Decline of Liberalism Began With Fiscal Cliff, George Will Says

The law passed by Congress to avoid the "fiscal cliff" represents the beginning of a decline for liberalism in America, conservative Washington Post columnist George Will believes.

"I think people will look back on this deal as where liberalism passed an apogee and went into decline," Will said Sunday in a panel discussion on ABC's "This Week."

The reason, Will explained, is that Democrats supported making the Bush-era tax cuts in the fiscal cliff bill for all but the wealthiest Americans, but liberalism requires high taxes on the middle class in order to have the expensive government programs that liberals prefer.

The fiscal cliff bill, called the "American Taxpayer Relief Act of 2012," was passed by Congress last Wednesday and was signed by President Barack Obama. It made the Bush-era tax cuts permanent for all income below $400,000 for individuals or $450,000 for couples. It also kept many tax deductions in place and delayed the automatic spending cuts for two months. There was no "grand bargain" on tax reform and entitlement reform to reduce deficits in the long term, as many had hoped for.

For the tax cuts passed under President George W. Bush in 2001, Will said, only 28 Democratic House members voted in favor, and in the tax cuts passed in 2003 only seven House Democrats voted in favor. But in the fiscal cliff bill, "172 Democrats voted to make the Bush rates permanent," Will explained.

"We have here an endangered species," Will said as he pointed to his right at Robert Reich, a liberal economist who served as Secretary of Labor under President Bill Clinton and is currently chancellor's professor of public policy at the University of California at Berkeley. Reich is one of "about three liberals in the country that aren't actively hostile to arithmetic," Will joked, "and, therefore, you know that you cannot fund the state that you want, the entitlement state, without taxing the middle class, at least, and now ... that's off the table."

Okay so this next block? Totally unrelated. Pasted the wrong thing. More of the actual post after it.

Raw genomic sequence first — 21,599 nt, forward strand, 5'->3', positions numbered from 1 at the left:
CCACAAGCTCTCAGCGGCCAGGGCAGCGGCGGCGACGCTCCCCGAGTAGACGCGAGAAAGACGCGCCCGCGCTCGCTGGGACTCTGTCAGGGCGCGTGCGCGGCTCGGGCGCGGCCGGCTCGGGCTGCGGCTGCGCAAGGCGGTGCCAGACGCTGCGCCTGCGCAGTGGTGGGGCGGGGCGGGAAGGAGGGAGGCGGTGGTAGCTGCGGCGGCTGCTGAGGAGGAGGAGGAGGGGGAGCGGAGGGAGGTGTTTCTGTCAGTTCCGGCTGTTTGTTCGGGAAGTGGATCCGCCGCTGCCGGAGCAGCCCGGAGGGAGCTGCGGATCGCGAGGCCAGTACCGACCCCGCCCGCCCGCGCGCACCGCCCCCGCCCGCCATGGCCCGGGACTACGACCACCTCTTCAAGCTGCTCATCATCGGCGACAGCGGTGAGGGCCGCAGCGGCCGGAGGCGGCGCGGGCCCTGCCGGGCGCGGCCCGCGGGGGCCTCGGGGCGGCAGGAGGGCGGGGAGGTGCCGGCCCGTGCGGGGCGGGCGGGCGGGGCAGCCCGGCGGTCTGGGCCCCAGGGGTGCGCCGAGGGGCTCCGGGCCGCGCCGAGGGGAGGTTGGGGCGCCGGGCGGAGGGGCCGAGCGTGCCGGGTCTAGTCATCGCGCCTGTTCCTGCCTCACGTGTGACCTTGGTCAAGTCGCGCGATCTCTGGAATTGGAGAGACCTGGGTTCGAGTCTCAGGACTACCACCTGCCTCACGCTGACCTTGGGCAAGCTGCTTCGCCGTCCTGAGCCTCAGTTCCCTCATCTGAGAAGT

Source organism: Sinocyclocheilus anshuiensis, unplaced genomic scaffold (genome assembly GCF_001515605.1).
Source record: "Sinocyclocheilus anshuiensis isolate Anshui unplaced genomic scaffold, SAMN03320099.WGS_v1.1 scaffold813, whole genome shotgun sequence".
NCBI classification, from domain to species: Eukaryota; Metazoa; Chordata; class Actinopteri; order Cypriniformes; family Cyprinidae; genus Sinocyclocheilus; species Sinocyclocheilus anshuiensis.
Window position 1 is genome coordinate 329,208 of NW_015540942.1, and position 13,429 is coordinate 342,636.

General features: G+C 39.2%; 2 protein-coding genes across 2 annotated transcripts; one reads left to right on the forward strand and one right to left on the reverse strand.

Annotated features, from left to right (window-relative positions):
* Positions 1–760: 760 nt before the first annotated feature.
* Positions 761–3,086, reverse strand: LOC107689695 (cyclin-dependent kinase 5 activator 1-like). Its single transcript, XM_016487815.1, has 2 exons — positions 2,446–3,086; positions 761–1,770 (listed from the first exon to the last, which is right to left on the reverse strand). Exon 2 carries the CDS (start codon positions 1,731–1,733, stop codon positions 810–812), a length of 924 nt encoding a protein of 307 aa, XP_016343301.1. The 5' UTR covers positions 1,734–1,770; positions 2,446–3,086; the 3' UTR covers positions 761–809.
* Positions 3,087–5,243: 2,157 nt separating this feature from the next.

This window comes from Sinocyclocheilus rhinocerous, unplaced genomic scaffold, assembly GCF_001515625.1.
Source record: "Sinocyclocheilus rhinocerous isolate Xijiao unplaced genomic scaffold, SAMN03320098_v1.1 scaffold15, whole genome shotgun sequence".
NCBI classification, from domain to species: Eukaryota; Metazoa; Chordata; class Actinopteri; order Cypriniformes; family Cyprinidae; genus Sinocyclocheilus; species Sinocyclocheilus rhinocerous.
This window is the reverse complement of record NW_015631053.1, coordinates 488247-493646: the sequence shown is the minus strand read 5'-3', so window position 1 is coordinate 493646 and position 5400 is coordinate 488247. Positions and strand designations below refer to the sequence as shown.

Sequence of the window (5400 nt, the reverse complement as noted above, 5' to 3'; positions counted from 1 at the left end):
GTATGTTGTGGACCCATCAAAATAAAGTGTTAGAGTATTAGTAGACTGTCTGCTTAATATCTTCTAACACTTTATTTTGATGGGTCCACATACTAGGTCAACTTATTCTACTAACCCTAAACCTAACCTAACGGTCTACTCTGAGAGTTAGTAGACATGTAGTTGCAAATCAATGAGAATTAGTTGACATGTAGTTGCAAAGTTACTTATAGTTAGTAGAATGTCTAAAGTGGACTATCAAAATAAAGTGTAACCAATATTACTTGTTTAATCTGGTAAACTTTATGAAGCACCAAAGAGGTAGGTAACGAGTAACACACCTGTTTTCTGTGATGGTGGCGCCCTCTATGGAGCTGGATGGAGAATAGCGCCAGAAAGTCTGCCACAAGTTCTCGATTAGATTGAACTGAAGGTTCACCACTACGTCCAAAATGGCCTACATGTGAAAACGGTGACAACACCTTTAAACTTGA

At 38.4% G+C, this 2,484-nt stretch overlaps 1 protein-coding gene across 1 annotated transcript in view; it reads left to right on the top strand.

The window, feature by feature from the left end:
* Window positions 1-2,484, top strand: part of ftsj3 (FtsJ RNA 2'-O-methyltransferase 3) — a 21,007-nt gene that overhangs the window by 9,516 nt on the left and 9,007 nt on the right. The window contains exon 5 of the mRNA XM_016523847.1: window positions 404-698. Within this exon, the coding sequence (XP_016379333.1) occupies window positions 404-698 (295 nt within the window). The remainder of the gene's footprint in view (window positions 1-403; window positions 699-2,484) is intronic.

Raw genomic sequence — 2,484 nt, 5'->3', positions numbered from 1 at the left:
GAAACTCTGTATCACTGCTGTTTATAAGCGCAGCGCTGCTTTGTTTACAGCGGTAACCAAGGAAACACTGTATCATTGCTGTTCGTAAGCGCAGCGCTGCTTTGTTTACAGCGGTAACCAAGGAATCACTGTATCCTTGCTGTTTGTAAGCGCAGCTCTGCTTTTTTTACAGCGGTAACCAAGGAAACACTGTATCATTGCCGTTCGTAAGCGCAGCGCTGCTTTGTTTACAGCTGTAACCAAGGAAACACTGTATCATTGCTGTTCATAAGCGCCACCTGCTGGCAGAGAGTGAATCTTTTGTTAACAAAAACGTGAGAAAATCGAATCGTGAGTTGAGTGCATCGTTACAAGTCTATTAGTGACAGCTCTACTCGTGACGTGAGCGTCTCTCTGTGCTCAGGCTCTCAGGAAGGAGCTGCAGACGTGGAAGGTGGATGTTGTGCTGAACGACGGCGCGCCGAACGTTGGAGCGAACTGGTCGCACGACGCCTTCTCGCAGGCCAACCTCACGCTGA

After chuckling at Will, Reich answered that the problem with the fiscal cliff law is that it does not provide any of the three things that are most needed: a short term stimulus, long term deficit reduction, and some stability and certainty about the future.

"We have not dealt, really, at all with the ... long term deficit problem," Reich continued, but the main issue that needs to be dealt with in the short term is the high rate of unemployment.

The reason the United States has a deficit problem, Will said, is a broad consensus, shared by Democrats and Republicans alike, that "we should have a large, generous welfare state and not pay for it." And, this problem was illustrated by the fiscal cliff bill because Congress and the president prevented tax increases without cutting spending on entitlement programs.

Will made a similar point in a Wednesday editorial called, "Our decadent democracy." The U.S. government used to borrow money to invest in future generations, Will explained, such as infrastructure and winning wars, but government borrowing now "burdens future generations in order to finance current consumption." "Conscripting the wealth of future generations" is immoral, Will insisted.

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